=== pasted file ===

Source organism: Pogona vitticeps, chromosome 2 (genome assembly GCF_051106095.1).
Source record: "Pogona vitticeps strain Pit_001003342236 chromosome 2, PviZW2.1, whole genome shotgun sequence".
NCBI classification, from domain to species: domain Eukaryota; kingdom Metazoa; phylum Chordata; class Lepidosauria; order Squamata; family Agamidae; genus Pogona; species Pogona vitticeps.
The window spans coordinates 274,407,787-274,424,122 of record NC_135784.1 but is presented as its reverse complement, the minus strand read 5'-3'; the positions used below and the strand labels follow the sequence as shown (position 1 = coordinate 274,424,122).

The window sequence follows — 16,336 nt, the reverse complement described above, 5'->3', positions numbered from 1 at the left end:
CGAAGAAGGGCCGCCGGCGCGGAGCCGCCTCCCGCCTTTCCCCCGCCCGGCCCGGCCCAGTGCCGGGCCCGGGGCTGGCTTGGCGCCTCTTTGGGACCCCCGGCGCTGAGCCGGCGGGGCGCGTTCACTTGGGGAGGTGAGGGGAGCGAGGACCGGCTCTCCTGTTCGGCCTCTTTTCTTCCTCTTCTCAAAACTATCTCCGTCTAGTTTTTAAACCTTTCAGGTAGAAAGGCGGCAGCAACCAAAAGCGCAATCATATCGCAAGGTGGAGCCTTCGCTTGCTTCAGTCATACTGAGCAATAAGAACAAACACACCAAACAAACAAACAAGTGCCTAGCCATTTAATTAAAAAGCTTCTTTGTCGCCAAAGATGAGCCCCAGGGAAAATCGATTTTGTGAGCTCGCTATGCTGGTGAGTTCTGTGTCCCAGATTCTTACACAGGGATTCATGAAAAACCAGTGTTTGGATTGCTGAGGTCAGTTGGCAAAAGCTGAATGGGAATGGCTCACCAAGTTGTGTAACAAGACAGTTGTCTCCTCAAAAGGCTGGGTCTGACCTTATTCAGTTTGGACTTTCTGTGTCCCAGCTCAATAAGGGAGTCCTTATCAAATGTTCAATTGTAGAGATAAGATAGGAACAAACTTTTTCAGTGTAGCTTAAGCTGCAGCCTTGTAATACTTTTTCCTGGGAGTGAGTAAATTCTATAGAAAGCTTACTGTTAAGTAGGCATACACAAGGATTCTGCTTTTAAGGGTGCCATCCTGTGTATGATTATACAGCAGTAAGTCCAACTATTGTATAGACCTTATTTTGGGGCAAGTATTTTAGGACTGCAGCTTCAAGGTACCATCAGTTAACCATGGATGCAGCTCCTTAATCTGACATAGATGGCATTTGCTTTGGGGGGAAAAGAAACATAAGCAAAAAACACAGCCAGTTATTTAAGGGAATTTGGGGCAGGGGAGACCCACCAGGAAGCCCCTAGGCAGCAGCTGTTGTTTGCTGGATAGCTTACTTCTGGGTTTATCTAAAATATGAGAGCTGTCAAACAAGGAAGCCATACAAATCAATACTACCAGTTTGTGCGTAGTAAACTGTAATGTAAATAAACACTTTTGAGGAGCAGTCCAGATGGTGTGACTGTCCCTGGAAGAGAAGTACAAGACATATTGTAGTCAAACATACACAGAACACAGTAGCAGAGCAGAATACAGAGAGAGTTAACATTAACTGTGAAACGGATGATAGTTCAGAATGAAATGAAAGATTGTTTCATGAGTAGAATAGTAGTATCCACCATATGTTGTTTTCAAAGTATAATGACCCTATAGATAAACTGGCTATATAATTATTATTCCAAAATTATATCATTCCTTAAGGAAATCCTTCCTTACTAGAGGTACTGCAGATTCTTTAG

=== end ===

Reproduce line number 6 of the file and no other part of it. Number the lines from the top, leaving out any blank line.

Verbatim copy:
CGAAGAAGGGCCGCCGGCGCGGAGCCGCCTCCCGCCTTTCCCCCGCCCGGCCCGGCCCAGTGCCGGGCCCGGGGCTGGCTTGGCGCCTCTTTGGGACCCCCGGCGCTGAGCCGGCGGGGCGCGTTCACTTGGGGAGGTGAGGGGAGCGAGGACCGGCTCTCCTGTTCGGCCTCTTTTCTTCCTCTTCTCAAAACTATCTCCGTCTAGTTTTTAAACCTTTCAGGTAGAAAGGCGGCAGCAACCAAAAGCGCAATCATATCGCAAGGTGGAGCCTTCGCTTGCTTCAGTCATACTGAGCAATAAGAACAAACACACCAAACAAACAAACAAGTGCCTAGCCATTTAATTAAAAAGCTTCTTTGTCGCCAAAGATGAGCCCCAGGGAAAATCGATTTTGTGAGCTCGCTATGCTGGTGAGTTCTGTGTCCCAGATTCTTACACAGGGATTCATGAAAAACCAGTGTTTGGATTGCTGAGGTCAGTTGGCAAAAGCTGAATGGGAATGGCTCACCAAGTTGTGTAACAAGACAGTTGTCTCCTCAAAAGGCTGGGTCTGACCTTATTCAGTTTGGACTTTCTGTGTCCCAGCTCAATAAGGGAGTCCTTATCAAATGTTCAATTGTAGAGATAAGATAGGAACAAACTTTTTCAGTGTAGCTTAAGCTGCAGCCTTGTAATACTTTTTCCTGGGAGTGAGTAAATTCTATAGAAAGCTTACTGTTAAGTAGGCATACACAAGGATTCTGCTTTTAAGGGTGCCATCCTGTGTATGATTATACAGCAGTAAGTCCAACTATTGTATAGACCTTATTTTGGGGCAAGTATTTTAGGACTGCAGCTTCAAGGTACCATCAGTTAACCATGGATGCAGCTCCTTAATCTGACATAGATGGCATTTGCTTTGGGGGGAAAAGAAACATAAGCAAAAAACACAGCCAGTTATTTAAGGGAATTTGGGGCAGGGGAGACCCACCAGGAAGCCCCTAGGCAGCAGCTGTTGTTTGCTGGATAGCTTACTTCTGGGTTTATCTAAAATATGAGAGCTGTCAAACAAGGAAGCCATACAAATCAATACTACCAGTTTGTGCGTAGTAAACTGTAATGTAAATAAACACTTTTGAGGAGCAGTCCAGATGGTGTGACTGTCCCTGGAAGAGAAGTACAAGACATATTGTAGTCAAACATACACAGAACACAGTAGCAGAGCAGAATACAGAGAGAGTTAACATTAACTGTGAAACGGATGATAGTTCAGAATGAAATGAAAGATTGTTTCATGAGTAGAATAGTAGTATCCACCATATGTTGTTTTCAAAGTATAATGACCCTATAGATAAACTGGCTATATAATTATTATTCCAAAATTATATCATTCCTTAAGGAAATCCTTCCTTACTAGAGGTACTGCAGATTCTTTAG